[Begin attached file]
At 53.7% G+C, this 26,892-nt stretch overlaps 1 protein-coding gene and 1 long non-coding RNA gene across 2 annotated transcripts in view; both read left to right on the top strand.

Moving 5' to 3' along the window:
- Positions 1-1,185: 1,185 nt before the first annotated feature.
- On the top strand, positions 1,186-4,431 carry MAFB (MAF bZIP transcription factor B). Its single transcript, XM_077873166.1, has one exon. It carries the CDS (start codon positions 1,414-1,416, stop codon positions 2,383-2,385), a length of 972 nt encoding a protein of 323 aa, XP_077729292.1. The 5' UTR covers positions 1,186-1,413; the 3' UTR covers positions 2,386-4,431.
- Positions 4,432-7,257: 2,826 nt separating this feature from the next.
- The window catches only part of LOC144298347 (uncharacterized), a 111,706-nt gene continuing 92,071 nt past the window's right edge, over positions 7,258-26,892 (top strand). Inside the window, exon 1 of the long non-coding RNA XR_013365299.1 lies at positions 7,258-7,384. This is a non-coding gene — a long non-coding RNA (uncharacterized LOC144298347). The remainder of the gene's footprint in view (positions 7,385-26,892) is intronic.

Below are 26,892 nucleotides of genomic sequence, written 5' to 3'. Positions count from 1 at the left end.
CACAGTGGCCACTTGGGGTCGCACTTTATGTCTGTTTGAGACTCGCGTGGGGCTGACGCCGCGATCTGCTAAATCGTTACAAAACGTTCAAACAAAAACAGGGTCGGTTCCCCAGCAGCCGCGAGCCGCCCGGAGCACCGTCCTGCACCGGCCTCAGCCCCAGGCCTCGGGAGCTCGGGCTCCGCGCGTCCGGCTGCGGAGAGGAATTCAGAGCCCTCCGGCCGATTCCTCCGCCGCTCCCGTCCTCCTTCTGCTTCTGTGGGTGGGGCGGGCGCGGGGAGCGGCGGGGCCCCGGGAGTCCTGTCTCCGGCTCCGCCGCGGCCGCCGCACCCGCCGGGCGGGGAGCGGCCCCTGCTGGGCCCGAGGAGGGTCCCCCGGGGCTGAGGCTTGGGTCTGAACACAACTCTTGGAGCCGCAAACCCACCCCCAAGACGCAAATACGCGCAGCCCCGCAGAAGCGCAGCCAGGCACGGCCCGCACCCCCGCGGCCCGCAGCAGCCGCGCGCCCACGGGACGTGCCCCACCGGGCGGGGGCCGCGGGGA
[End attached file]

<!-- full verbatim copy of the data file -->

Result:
At 53.7% G+C, this 26,892-nt stretch overlaps 1 protein-coding gene and 1 long non-coding RNA gene across 2 annotated transcripts in view; both read left to right on the top strand.

Moving 5' to 3' along the window:
- Positions 1-1,185: 1,185 nt before the first annotated feature.
- On the top strand, positions 1,186-4,431 carry MAFB (MAF bZIP transcription factor B). Its single transcript, XM_077873166.1, has one exon. It carries the CDS (start codon positions 1,414-1,416, stop codon positions 2,383-2,385), a length of 972 nt encoding a protein of 323 aa, XP_077729292.1. The 5' UTR covers positions 1,186-1,413; the 3' UTR covers positions 2,386-4,431.
- Positions 4,432-7,257: 2,826 nt separating this feature from the next.
- The window catches only part of LOC144298347 (uncharacterized), a 111,706-nt gene continuing 92,071 nt past the window's right edge, over positions 7,258-26,892 (top strand). Inside the window, exon 1 of the long non-coding RNA XR_013365299.1 lies at positions 7,258-7,384. This is a non-coding gene — a long non-coding RNA (uncharacterized LOC144298347). The remainder of the gene's footprint in view (positions 7,385-26,892) is intronic.

Below are 26,892 nucleotides of genomic sequence, written 5' to 3'. Positions count from 1 at the left end.
CACAGTGGCCACTTGGGGTCGCACTTTATGTCTGTTTGAGACTCGCGTGGGGCTGACGCCGCGATCTGCTAAATCGTTACAAAACGTTCAAACAAAAACAGGGTCGGTTCCCCAGCAGCCGCGAGCCGCCCGGAGCACCGTCCTGCACCGGCCTCAGCCCCAGGCCTCGGGAGCTCGGGCTCCGCGCGTCCGGCTGCGGAGAGGAATTCAGAGCCCTCCGGCCGATTCCTCCGCCGCTCCCGTCCTCCTTCTGCTTCTGTGGGTGGGGCGGGCGCGGGGAGCGGCGGGGCCCCGGGAGTCCTGTCTCCGGCTCCGCCGCGGCCGCCGCACCCGCCGGGCGGGGAGCGGCCCCTGCTGGGCCCGAGGAGGGTCCCCCGGGGCTGAGGCTTGGGTCTGAACACAACTCTTGGAGCCGCAAACCCACCCCCAAGACGCAAATACGCGCAGCCCCGCAGAAGCGCAGCCAGGCACGGCCCGCACCCCCGCGGCCCGCAGCAGCCGCGCGCCCACGGGACGTGCCCCACCGGGCGGGGGCCGCGGGGA